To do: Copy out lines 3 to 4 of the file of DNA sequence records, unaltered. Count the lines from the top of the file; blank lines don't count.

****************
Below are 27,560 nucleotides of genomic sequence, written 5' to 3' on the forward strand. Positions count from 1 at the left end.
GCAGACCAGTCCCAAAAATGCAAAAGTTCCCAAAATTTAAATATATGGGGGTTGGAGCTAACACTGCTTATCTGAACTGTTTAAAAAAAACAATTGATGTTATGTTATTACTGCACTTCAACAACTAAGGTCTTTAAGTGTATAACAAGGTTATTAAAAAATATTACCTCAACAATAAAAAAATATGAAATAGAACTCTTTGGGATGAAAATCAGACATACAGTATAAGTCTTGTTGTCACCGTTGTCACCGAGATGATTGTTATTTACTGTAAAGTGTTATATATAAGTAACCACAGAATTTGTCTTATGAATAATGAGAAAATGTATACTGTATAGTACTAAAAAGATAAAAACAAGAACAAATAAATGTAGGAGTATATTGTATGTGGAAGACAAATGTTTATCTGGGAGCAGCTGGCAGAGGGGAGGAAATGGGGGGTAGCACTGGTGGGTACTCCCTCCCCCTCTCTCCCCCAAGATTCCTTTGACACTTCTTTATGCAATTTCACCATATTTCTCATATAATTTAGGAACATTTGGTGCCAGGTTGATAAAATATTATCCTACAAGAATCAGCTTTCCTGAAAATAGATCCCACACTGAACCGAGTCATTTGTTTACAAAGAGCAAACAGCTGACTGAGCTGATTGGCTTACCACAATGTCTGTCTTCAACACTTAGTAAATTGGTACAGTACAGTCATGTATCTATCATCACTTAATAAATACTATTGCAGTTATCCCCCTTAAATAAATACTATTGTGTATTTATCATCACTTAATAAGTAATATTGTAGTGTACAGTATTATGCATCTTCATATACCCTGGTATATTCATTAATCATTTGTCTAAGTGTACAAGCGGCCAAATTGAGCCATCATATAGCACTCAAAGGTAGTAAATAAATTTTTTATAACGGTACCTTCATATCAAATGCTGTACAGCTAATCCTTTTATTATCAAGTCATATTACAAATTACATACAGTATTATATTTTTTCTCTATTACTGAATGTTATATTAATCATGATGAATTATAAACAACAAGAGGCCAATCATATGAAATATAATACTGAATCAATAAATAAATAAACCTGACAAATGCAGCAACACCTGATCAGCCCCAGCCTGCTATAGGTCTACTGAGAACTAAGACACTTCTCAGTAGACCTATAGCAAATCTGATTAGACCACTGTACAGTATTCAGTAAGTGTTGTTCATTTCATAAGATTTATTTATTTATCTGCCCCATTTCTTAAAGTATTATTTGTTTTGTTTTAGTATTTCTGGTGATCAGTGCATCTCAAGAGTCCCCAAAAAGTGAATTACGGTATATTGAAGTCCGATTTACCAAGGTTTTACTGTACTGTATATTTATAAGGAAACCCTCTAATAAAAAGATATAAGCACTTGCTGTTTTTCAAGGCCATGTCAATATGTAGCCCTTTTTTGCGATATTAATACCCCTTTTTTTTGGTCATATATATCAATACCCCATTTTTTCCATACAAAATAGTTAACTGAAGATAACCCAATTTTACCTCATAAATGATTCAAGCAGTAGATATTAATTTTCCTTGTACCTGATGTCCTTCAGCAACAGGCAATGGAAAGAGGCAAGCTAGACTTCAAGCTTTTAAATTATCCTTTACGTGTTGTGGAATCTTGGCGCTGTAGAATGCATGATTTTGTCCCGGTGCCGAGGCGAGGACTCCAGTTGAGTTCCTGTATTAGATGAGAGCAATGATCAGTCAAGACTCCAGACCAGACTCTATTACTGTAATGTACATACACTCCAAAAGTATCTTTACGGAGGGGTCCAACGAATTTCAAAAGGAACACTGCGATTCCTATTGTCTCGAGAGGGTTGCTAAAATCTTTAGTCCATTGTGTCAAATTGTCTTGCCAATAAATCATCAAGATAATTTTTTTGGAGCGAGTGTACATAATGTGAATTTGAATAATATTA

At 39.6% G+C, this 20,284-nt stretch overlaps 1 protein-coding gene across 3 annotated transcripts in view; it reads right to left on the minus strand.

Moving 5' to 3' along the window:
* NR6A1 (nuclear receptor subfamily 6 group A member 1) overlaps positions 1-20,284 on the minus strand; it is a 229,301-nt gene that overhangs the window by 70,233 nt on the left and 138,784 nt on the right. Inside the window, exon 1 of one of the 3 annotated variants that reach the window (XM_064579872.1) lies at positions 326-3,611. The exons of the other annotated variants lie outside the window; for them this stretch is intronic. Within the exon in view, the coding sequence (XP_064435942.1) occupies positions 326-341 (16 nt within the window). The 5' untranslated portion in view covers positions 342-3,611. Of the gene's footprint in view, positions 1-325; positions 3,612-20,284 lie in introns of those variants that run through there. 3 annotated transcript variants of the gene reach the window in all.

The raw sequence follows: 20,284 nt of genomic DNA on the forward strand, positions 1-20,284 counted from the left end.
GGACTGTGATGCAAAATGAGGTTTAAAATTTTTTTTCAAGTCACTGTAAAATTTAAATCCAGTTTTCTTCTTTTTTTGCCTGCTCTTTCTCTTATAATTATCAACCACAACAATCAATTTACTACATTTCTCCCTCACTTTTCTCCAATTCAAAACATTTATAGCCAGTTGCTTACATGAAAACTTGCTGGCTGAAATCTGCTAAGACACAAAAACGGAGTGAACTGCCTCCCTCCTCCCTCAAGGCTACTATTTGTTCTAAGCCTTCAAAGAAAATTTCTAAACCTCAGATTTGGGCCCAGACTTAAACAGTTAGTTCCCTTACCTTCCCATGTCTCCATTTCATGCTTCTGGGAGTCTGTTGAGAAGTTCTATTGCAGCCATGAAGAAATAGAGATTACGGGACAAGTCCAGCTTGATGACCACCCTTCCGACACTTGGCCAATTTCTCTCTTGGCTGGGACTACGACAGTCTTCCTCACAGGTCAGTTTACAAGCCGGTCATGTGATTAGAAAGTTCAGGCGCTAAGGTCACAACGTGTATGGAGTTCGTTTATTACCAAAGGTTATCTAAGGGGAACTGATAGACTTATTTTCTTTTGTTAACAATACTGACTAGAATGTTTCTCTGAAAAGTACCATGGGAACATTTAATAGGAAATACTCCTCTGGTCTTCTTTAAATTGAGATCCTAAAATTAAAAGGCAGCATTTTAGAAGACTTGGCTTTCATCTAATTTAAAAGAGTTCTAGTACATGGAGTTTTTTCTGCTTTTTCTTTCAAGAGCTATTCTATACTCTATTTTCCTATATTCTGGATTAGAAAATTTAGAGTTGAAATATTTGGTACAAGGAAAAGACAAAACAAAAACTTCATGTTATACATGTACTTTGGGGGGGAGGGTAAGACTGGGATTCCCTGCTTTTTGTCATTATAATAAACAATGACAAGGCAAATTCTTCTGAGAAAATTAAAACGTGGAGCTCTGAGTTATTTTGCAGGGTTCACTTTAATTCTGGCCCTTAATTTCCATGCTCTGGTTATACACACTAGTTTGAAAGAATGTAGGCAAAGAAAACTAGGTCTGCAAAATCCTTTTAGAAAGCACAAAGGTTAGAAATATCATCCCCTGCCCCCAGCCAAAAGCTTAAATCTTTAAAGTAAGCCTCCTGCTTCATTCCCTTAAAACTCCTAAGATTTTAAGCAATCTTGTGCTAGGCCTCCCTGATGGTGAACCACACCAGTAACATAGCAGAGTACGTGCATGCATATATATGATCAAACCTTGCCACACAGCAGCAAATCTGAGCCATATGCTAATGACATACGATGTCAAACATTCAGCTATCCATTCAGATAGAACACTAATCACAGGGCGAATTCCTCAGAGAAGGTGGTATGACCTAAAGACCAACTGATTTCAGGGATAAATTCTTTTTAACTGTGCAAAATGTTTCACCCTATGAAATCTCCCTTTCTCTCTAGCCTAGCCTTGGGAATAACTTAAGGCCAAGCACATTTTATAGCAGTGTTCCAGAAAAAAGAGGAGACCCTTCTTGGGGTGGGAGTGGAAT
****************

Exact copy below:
At 39.6% G+C, this 20,284-nt stretch overlaps 1 protein-coding gene across 3 annotated transcripts in view; it reads right to left on the minus strand.

Moving 5' to 3' along the window: